Appeared in: 107 American Journal of International Law 295 (2013)
The concept of sovereignty crystallized at a time when distances were large and self-sufficiency was the aspiration. Sovereignty coincided with notions of democracy, under the assumption of a perfect fit between the scope of sovereign authority and the affected stakeholders. This traditional view of sovereignty yields inefficient, inequitable and undemocratic consequences. This Article argues that in a densely populated and deeply integrated world, sovereignty should be conceptualized as a trusteeship not only toward a state’s own citizens, but also toward humanity at large.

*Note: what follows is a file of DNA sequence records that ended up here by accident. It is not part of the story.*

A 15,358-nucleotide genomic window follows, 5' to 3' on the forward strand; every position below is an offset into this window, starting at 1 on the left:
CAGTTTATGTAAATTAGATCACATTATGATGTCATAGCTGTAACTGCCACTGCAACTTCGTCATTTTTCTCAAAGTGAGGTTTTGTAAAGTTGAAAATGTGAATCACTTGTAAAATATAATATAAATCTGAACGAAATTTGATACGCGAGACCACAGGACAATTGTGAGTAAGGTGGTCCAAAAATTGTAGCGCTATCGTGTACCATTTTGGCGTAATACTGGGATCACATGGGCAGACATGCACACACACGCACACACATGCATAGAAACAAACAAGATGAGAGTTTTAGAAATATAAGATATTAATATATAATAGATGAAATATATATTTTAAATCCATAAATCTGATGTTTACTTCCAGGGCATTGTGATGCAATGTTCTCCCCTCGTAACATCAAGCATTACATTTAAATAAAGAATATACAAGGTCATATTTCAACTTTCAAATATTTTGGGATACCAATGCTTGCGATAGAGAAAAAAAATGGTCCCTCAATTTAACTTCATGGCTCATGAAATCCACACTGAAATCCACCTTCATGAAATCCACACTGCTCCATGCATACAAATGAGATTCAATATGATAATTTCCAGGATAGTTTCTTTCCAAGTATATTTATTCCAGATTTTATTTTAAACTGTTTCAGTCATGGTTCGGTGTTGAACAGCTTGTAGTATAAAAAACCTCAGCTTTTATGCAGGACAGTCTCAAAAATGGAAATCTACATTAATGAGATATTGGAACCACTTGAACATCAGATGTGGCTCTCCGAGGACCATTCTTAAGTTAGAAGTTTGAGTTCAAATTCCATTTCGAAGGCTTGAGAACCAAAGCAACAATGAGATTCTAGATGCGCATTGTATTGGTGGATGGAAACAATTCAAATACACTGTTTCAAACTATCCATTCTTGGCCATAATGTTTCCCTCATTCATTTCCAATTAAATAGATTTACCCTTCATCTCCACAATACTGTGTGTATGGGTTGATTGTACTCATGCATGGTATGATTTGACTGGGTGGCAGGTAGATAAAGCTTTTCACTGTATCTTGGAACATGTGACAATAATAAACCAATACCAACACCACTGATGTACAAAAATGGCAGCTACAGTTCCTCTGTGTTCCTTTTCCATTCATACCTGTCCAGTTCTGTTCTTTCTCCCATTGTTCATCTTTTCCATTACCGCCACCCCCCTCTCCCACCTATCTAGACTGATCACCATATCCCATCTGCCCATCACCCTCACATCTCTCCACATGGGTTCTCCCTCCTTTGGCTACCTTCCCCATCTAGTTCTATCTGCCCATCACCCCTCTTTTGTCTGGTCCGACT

Accordingly, sovereigns should be required to take into account other-regarding considerations when forming national policies that may have effects beyond their national jurisdiction, even absent specific treaty obligations. After grounding the trustee sovereignty concept on three distinct bases – the right to democratic participation, human rights, and the sovereign’s power of exclusion – the Article identifies the minimal normative and procedural other-regarding obligations that arise from this concept and suggests that they are already embedded in several doctrines of international law that delimit the rights of sovereigns. The trustee sovereignty concept can explain the evolution of these doctrines and inspire the advent of new specific obligations.